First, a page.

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Wegovy Can Help Heart Failure Patients Reduce Meds: Study

Medically reviewed by Carmen Pope, BPharm. Last updated on May 13, 2024.

By Ernie Mundell HealthDay Reporter

MONDAY, May 13, 2024 -- People with heart failure are often prescribed what are known as loop diuretic medications to help reduce the fluid buildup that's a hallmark of the disease.

Now, research suggests that taking the blockbuster weight loss drug Wegovy (semaglutide) can help patients reduce their need for diuretics.

After a year taking Wegovy, "there was evidence of a significant reduction in average loop diuretic dose, a lower likelihood of diuretic treatment escalation, and a greater likelihood of diuretic treatment de-escalation with semaglutide versus placebo," said study lead author Dr. Kavita Sharma, associate professor of medicine at Johns Hopkins University School of Medicine in Baltimore.

Her team described its findings Monday in Lisbon, Portugal, at Heart Failure 2024, a meeting of the European Society of Cardiology.

The type of heart failure the Hopkins' study focused on was "heart failure with preserved ejection fraction" (HFePF).

In this common form of the disease, the "heart pumps normally but is too stiff to fill properly, rendering the heart unable to support the body’s need for oxygen-rich blood," according to a meeting news release.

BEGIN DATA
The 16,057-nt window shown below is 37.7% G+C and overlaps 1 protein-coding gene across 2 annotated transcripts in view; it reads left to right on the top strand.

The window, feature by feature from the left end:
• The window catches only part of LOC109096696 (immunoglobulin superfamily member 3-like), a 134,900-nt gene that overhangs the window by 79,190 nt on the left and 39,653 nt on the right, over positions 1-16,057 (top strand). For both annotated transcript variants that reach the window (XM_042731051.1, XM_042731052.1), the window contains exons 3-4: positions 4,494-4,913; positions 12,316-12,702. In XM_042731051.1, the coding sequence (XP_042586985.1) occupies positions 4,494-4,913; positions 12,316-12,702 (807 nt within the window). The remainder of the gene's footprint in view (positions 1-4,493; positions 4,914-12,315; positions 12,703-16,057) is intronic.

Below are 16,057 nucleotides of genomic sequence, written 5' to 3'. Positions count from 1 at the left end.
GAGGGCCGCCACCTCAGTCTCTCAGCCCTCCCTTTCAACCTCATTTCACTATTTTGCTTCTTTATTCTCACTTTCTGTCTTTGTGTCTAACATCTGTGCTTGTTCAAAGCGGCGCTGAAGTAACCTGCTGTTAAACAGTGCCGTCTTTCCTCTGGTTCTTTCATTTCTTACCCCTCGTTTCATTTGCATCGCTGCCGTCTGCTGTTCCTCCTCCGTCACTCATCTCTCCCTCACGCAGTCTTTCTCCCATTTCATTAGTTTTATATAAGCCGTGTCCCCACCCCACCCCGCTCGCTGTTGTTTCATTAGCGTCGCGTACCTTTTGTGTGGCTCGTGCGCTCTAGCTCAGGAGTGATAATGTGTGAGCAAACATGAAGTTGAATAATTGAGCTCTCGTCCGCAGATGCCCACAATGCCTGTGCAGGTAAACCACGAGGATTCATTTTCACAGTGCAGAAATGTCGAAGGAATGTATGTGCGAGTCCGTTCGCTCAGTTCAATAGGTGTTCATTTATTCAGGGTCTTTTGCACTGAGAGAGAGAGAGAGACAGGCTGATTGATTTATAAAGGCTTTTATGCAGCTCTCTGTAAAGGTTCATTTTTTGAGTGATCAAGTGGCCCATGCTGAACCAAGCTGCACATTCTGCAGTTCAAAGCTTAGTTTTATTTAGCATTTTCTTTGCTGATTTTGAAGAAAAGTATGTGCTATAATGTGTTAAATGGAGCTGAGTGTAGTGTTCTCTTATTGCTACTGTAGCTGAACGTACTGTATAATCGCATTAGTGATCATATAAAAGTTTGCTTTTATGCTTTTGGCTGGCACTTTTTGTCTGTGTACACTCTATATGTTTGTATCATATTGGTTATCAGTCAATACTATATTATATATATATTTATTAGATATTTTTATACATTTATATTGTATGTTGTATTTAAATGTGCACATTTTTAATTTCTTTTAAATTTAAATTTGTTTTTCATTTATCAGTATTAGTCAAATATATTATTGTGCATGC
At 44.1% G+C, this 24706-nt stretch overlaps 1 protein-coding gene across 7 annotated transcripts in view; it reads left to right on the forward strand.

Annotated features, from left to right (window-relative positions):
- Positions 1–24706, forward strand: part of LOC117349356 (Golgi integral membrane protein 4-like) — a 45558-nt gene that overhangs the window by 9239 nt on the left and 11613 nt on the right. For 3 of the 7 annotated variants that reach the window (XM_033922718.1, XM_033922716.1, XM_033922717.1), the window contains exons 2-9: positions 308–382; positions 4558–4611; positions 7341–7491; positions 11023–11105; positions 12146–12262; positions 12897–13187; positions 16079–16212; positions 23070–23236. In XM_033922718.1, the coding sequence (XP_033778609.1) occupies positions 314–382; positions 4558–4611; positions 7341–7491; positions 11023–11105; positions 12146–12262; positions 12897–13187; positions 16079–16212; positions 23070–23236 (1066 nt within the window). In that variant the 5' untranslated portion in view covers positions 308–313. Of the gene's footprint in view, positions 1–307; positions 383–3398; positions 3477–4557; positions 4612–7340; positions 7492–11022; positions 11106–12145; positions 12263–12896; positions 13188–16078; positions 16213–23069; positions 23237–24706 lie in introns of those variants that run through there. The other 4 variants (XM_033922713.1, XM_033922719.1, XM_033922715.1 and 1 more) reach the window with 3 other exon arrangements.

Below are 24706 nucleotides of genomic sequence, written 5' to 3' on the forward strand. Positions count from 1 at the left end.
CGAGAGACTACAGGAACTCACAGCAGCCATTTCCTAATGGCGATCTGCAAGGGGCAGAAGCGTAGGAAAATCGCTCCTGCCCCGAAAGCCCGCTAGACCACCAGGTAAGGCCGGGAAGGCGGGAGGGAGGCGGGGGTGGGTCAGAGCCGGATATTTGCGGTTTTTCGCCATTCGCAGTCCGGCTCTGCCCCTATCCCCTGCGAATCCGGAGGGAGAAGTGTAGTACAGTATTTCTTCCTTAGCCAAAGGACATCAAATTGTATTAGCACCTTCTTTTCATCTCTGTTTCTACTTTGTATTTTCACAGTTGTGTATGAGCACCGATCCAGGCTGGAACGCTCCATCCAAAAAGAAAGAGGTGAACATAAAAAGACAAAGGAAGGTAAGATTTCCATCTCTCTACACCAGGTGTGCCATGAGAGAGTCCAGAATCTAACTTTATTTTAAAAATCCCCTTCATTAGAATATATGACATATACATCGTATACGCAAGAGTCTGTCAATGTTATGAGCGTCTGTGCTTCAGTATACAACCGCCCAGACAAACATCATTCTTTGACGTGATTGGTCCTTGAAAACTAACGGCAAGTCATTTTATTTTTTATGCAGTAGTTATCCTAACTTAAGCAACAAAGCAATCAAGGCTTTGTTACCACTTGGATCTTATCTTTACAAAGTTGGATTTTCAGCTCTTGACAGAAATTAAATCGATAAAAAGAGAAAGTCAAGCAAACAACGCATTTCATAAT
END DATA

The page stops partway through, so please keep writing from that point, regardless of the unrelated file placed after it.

A total of 1,145 patients with HFePF were enrolled in the international trial. Patients were obese (body mass index, BMI, at or above 30) and averaged 70 years of age; half were men and half were women.

At the start, 220 patients were not receiving diuretics, 223 were receiving non-loop diuretics only, and 702 were receiving loop diuretics.

All participants received either a "dummy" placebo injection or a Wegovy shot once a week for 52 weeks.

Patients taking Wegovy typically lost a significant amount of weight over that time.

Compared to folks getting the placebo injection, patients not taking a diuretic who were given Wegovy lost 8.8% of their body weight on average, while those who were on the highest dose of loop diuretics saw an average 6.9% average drop in their weight, Sharma's team reported.

Taking Wegovy also seemed tied to improvements in other heart failure measurements, such as performance on a standard six-minute walking test.

Most significantly, patients who'd taken Wegovy for a year saw their need for loop diuretics decline by 17% on average, compared to an average 2.4% increase in diuretic use among those who got the placebo, the researchers said.

Finally, the trial found that "there were fewer serious adverse events with semaglutide vs. placebo across diuretic subgroups," according to the meeting news release.

Overall, "semaglutide improved symptoms, physical limitations and led to greater weight loss across diuretic use categories in patients with HFpEF," Sharma said.

Adding in the decline in need for diuretics, the findings attest to the "disease-modifying effects of semaglutide ... [that are] associated with better long-term clinical outcomes in this patient population," she said.

Because these findings were presented at a medical meeting, they should be considered preliminary until published in a peer-reviewed journal.


  • Heart Failure 2024, news release, May 13, 2024

Disclaimer: Statistical data in medical articles provide general trends and do not pertain to individuals. Individual factors can vary greatly. Always seek personalized medical advice for individual healthcare decisions.

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